So you have an idea for a website or a web application or a mobile app that you want someone to create for you and now you are wondering what to do.

We get asked this all the time. Because of that, We created this handy little guide of what you should do to get started.


Option A: You can call someone who can explain to you what it might cost, and maybe tell you what you need. But whatever call you will make it will be a sales call: they will always have some agenda to try and convince you of their process and their prices. 

OR 

Option B: You can do a bit of prep work and then call someone – and only get the answers that you really need. You will get a lot MORE value and a lot better answers the more you know about your idea before you call anyone. 

Technology is very hard to quote, especially if it is a new idea that requires custom work as there are so many ways to execute any vision. Application makers use different pricing models for different features and technologies. Knowing what you want before you ask for a quote, and arranging it in a way that vendors want, gives you the power to get quotes that can be easily compared to each other. It also protects you from vendors potentially selling you something you don’t need. For example, some app developers charge extra for an admin dashboard and sell you an app without one for a lower cost, and then when you ask they ask for more. Other vendors may lower the cost by outsourcing all their work, or by leasing you an app – where they own everything (the code and all the data) and they just let you use a customized version of a template.   

    

You might not be able to answer some of these questions on your own. And that is fine. You should think about the following for your idea before you call anyone to help you with it.

Just knowing the questions and knowing what to expect as an answer is enough to get you a lot more value from anyone you call to get help.

#1 What do you want?

This is the most important question to answer because it determines everything else. 

Some people will answer this question with  “I want an app like this one…”  or with “I want an app that does this”. That is too vague. To get good advice and to get a good quote you need to specify more details. You need to have the details available with you, but you don’t have to share them on the first call.

You can always ask the vendor to sign a non-disclosure agreement (NDA) before you share anything with them. 

You should also have a short high-level description of your idea that you can share with anyone for a quick quote.  

 

What you really want to do is decide what features you want and list them. Different features take a different amount of effort to create, and the more effort a feature takes to create the more expensive it is to develop

To decide on features you want think about the types of users you will have and what features each user will have on each of the components of the app. 

For example, you might want to decide what features you want to have as an administrator/owner of the app. Another example of a key decision to think about is will there be a website and will any of the users be able to login into it.

i. User type examples: drivers, customers, administrators (you who will be managing the app), readers, buyers, sellers, etc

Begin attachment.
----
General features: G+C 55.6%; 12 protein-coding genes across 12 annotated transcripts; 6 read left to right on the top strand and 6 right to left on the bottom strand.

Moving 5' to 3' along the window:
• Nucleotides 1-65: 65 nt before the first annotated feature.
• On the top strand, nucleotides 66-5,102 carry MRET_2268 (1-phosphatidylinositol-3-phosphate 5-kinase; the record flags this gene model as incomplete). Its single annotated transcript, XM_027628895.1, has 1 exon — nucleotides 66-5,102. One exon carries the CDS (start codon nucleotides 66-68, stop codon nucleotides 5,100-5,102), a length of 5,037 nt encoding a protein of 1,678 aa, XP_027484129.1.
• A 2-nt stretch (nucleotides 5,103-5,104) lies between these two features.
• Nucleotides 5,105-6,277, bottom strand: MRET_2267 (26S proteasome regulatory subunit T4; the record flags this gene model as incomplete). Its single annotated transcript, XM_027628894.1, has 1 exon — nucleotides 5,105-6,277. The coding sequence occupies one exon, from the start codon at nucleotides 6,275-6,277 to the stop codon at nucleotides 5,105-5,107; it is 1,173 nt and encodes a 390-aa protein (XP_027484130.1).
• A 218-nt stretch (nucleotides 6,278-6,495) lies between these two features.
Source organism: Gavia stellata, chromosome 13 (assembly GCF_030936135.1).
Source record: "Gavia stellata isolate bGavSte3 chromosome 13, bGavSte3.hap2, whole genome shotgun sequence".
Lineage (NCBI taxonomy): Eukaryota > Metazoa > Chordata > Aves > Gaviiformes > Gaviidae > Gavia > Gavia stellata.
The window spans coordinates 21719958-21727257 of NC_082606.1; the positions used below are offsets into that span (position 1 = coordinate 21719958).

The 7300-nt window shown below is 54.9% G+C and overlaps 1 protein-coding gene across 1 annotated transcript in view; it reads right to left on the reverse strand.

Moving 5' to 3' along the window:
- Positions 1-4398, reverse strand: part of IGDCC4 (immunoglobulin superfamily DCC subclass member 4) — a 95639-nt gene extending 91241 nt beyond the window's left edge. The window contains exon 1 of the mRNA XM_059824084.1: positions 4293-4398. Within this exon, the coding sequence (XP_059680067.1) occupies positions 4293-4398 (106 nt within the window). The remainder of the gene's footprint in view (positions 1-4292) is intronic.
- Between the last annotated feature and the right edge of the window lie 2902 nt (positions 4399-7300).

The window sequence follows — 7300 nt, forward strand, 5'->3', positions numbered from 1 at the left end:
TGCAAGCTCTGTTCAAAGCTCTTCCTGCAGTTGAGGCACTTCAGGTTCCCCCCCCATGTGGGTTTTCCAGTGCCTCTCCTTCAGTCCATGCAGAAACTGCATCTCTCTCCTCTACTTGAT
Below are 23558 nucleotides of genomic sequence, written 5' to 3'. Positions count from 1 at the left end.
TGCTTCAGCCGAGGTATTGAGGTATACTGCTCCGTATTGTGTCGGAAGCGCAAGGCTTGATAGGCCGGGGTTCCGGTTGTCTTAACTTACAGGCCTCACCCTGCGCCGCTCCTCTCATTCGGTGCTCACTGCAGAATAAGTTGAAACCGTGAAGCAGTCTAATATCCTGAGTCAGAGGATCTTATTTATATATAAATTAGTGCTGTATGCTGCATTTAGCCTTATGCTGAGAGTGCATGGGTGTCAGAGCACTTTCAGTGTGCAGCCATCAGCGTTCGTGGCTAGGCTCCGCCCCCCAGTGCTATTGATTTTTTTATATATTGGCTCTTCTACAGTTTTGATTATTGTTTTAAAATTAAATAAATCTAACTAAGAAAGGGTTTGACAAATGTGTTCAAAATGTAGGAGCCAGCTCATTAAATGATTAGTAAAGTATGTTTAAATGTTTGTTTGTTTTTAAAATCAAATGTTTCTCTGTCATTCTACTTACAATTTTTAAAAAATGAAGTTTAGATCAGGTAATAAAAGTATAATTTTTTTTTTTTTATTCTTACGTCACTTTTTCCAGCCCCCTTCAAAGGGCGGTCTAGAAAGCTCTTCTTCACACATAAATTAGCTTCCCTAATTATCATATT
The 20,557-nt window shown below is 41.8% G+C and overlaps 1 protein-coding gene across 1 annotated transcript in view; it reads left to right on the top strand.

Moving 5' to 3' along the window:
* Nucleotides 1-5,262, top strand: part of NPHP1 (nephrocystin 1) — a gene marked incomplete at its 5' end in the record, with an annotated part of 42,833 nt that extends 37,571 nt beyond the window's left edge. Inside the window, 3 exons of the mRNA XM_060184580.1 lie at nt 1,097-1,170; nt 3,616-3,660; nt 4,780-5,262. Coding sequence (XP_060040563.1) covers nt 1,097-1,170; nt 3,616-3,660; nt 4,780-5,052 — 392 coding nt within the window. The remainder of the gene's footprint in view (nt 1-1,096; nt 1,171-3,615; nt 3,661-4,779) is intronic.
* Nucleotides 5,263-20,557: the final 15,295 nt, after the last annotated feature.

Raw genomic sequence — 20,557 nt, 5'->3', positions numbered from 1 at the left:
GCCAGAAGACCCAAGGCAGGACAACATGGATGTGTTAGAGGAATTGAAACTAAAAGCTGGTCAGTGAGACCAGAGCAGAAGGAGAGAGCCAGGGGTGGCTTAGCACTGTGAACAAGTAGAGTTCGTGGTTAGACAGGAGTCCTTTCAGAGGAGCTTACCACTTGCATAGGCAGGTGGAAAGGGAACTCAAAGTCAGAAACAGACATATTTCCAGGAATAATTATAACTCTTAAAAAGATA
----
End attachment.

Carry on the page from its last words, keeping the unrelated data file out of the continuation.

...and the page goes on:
ii. Features are the actions (verbs) that each user can do on each of the. For example: buy, sell, list, download, view map, manage map, edit. 

iii. Components of the app are the web-based admin dashboard, a website, a mobile app, or a specific mobile app – if different users will have different apps – or any combination of these. You can read more about the different types in the article by our Senior Client Advisor Boris: What is an application? What is included in an application?

iv. Other considerations could be: speed optimization, the ability to easily scale it later-on, just getting a prototype first (you don’t have to get a full app right away), where will the data be stored. 

You can write these in a simple high-level list or you can go into a lot of detail. The more detail you provide the more accurate your quote will be. It is common for startups to even do some very basic designs or user flows before asking for a quote. These are very powerful ways to help a vendor understand your vision

 

#2 How fast do you want it

What is your timeline horizon? Or do you even have one?

Do you have a deadline for when you need it built or by when you need to have a prototype finished? 

For example, do you have a deadline from an investor or from a grant or when your peak season starts?

Is there a general timeline you need or want to have for the project? For example 2 weeks or 4 months.

This a second key piece of information to think about, and to be able to provide on your first call. That is because not every vendor will have the resources to be able to complete your project within your timeline. 

This question also impacts the type of technology and features that a vendor will suggest to you. Template-based websites and mobile apps with simple features can be created within 1-2 months. 

Complex custom features and websites take longer to create and might not be possible to do within your timeline.

 

#3 How much do you want to spend on it?

Cost is a very important topic but it comes third on the list because you should always start with what you want. If you have a smaller budget and you are willing to compromise you might be able to get what you want within your budget.

This topic will be covered in length in future articles. For now, I will just say that you need to have a rough budget range for what you are looking for so that you can quickly learn if you can afford what you want.

Examples of budget ranges are $5,000 – $10,000 || $15,000 – $25,000 || $30,000 +

 

When you have a budget range you can get a very quick solid quote without revealing the exact amount you want to spend.